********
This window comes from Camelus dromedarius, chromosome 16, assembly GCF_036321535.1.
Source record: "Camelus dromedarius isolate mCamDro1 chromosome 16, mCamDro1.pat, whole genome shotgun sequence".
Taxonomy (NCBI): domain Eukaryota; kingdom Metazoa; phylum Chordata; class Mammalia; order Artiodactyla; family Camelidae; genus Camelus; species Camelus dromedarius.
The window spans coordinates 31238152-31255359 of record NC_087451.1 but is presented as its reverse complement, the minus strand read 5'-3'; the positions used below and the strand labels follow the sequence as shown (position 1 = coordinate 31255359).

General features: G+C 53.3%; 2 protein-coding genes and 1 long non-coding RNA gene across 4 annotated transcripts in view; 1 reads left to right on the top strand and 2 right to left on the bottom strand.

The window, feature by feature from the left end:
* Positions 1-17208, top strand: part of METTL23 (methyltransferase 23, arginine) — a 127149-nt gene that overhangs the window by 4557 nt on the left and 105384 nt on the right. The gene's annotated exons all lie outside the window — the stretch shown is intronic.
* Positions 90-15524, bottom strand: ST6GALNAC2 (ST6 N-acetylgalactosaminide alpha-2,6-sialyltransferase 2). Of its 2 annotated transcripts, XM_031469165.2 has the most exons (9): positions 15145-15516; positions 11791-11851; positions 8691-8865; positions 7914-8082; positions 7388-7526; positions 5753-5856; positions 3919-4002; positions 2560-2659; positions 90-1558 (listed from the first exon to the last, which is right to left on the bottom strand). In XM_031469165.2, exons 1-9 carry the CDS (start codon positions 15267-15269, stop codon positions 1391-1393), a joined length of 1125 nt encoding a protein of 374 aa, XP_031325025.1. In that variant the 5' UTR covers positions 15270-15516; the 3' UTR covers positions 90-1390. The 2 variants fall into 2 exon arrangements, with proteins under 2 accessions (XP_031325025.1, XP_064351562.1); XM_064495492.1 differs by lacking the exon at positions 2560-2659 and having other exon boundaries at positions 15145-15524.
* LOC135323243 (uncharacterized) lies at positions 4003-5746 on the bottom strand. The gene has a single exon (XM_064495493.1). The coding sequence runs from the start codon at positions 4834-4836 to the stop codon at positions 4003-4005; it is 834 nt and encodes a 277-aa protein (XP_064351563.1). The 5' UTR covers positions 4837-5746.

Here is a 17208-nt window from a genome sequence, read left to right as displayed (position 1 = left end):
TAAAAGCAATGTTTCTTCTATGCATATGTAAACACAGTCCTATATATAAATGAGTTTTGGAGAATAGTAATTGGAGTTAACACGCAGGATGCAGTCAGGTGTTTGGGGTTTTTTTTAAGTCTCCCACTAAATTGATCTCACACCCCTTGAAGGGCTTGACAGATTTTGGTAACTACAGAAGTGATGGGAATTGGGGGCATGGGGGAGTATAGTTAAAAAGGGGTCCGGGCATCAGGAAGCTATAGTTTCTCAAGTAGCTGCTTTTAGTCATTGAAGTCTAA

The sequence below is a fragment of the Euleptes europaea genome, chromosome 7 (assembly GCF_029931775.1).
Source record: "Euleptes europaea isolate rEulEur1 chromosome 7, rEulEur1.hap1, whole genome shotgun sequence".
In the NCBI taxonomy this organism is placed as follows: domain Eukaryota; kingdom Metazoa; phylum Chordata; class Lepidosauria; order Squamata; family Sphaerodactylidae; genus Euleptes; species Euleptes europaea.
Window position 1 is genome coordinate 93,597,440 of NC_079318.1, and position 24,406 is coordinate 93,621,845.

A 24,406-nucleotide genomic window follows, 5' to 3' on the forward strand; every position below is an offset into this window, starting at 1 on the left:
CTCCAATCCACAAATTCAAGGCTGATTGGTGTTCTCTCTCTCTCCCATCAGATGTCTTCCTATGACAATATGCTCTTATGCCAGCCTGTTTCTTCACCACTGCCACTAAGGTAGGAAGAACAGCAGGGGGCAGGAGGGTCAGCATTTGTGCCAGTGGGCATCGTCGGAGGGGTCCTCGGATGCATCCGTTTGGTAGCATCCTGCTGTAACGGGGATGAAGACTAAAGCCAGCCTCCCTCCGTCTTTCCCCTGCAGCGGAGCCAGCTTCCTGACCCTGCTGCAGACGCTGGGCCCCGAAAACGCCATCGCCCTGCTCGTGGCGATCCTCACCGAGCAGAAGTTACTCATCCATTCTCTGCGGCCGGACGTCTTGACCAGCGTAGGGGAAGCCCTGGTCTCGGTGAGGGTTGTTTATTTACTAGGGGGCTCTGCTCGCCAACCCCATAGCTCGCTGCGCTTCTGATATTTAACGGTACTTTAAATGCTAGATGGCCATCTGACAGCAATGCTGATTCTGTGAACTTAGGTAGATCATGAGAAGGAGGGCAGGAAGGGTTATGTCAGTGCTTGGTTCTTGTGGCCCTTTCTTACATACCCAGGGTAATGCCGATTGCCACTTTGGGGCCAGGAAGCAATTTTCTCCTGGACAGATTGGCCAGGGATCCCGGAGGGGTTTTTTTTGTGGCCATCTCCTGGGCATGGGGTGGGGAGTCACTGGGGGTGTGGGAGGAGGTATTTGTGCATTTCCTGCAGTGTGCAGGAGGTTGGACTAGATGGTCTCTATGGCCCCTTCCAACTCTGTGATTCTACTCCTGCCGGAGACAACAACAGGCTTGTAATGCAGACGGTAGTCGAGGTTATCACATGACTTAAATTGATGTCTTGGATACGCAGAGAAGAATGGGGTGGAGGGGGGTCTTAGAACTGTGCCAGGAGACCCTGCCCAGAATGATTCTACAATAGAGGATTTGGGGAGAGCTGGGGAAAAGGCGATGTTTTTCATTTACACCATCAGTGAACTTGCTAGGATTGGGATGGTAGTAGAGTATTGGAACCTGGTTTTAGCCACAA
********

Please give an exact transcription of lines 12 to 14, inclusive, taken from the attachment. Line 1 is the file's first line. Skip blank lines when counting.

The sequence below is a fragment of the Euleptes europaea genome, chromosome 7 (assembly GCF_029931775.1).
Source record: "Euleptes europaea isolate rEulEur1 chromosome 7, rEulEur1.hap1, whole genome shotgun sequence".
In the NCBI taxonomy this organism is placed as follows: domain Eukaryota; kingdom Metazoa; phylum Chordata; class Lepidosauria; order Squamata; family Sphaerodactylidae; genus Euleptes; species Euleptes europaea.